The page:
In 2014 I chose a white Volkswagen Golf GTI, having decided to have a smaller car, and J "specced it up," adding different wheels and sat nav with a huge screen so that I don't have to wear my reading glasses. I loved that little car from the start and now I'm getting another one, but in red. J attempted to "spec me up" by trying to persuade me to have the limited edition sport version, but, ha! I won't be conned into one of those again. He's still trying to get me to use "the paddles".

Below is my current car being delivered - it's the only photo I've got. Must put that right!

So that's my life in cars. There's nothing on the list to make Jeremy Clarkson's heart beat faster, but my opinion of him isn't printable so who cares?

Monday, August 01, 2016

A tale of two wedding dresses

I was interested to read author Raffaella Barker's article in the Mail today on the dilemma she faced as a 51 year old second time bride in choosing her dress.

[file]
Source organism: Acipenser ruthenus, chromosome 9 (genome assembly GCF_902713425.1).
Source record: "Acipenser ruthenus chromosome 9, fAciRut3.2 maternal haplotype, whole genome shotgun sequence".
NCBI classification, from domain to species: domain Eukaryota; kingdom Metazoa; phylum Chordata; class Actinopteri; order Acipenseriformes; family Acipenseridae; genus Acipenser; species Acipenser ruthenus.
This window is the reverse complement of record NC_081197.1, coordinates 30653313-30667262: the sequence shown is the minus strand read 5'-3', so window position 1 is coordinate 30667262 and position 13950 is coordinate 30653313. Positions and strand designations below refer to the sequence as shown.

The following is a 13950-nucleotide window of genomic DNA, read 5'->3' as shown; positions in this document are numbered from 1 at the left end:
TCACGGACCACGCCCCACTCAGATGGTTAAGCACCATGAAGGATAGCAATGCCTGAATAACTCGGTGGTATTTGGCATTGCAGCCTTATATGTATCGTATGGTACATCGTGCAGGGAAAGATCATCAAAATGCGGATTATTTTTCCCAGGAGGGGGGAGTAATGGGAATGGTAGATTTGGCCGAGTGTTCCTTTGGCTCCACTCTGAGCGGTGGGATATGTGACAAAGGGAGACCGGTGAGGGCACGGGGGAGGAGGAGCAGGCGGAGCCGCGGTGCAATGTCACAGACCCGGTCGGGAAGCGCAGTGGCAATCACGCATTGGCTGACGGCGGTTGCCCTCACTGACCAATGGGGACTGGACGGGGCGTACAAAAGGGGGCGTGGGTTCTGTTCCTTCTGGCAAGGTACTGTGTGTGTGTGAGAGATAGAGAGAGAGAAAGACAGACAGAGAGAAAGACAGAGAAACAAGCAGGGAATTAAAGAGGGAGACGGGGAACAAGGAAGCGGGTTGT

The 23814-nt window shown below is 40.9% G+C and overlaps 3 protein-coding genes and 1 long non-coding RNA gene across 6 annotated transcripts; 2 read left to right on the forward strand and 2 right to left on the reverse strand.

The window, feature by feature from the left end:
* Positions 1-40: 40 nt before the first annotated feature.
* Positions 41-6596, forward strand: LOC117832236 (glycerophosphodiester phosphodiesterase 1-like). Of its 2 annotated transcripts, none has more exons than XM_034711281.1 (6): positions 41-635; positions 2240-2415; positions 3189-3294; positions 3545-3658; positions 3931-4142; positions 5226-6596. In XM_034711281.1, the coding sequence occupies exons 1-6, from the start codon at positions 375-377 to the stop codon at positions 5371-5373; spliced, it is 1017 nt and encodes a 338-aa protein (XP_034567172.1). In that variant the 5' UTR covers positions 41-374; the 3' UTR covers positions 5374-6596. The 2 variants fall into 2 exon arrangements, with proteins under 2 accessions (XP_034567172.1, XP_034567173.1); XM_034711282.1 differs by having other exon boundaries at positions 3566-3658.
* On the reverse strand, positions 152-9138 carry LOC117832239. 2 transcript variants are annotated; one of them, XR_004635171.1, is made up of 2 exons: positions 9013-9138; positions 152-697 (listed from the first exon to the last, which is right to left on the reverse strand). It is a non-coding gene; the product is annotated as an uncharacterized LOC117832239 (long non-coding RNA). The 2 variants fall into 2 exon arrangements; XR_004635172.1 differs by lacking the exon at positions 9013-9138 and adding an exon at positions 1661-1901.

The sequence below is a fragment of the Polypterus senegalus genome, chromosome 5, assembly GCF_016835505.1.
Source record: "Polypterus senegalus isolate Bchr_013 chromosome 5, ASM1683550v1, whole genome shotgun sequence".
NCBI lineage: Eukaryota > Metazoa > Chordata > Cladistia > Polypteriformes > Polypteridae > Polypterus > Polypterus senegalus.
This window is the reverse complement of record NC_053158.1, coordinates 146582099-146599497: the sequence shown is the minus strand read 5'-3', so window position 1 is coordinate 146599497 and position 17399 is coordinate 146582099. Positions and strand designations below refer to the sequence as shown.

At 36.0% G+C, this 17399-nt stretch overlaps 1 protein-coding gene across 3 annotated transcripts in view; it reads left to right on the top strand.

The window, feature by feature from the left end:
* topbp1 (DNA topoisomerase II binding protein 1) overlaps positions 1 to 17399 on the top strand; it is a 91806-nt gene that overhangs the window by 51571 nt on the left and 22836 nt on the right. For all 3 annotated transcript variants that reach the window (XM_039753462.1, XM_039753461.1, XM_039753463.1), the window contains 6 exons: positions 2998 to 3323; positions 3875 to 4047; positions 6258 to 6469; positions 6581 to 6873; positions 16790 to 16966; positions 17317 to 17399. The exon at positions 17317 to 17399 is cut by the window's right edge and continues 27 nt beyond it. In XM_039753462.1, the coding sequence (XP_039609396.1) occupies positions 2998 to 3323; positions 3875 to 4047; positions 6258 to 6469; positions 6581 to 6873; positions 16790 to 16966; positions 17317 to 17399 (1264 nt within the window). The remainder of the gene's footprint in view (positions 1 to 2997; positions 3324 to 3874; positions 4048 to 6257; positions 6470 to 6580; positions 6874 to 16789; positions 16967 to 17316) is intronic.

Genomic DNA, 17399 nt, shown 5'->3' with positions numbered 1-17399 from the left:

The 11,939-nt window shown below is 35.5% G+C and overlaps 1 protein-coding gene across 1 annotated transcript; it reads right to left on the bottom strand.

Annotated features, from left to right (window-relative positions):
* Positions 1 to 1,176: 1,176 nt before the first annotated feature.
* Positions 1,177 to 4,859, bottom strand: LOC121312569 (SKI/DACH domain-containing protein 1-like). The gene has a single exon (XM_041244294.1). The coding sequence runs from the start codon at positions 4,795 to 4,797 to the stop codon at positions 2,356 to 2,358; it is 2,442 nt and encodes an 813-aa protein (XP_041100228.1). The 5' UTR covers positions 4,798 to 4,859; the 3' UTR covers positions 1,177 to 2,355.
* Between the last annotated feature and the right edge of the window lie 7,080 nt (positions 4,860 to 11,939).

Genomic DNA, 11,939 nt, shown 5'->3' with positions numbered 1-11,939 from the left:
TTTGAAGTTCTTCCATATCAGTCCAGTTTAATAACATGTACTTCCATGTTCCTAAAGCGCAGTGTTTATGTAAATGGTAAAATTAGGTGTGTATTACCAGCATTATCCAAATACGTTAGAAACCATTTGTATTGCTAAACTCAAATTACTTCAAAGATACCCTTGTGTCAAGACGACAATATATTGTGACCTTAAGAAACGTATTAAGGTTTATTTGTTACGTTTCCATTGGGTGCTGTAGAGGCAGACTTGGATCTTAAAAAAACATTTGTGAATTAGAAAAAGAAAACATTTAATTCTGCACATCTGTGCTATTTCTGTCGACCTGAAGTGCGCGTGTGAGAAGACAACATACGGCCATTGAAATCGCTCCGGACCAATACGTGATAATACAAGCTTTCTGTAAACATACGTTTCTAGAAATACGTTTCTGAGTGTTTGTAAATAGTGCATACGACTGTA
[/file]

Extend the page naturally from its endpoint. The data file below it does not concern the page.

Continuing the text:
I had exactly the same challenge six years ago when I married John.

For my first wedding in 1987, I had walked into a bridal shop in Exeter, where I was living, called Wendy's and the right dress jumped out at me almost instantly. Just as well, because I'm not the sort of girl who likes to try clothes on. I soon get bored.

In those days dresses were big, like our hair and shoulder pads. The "Little Bo Beep" look was popular. Fortunately I didn't go exactly down that road. My dress did have a hooped petticoat and huge sleeves but it was by up-and-coming (then) brand Pronovias and I loved it. It was around £450 which seemed a lot of money then.

I regretted later that I hadn't taken my mum with me to help to choose it.  She seemed disappointed when she knew I had already got the dress, veil, pearl headdress and everything else.

So when I knew I was getting married again in 2010, I took mum with me.

Like Rafaella, I had been feverishly studying websites and buying bridal magazines.  I was not keen on wearing white or shades thereof, but wanted something special. But a lot of the dresses I saw were a bit "mother of the bride," or too young looking.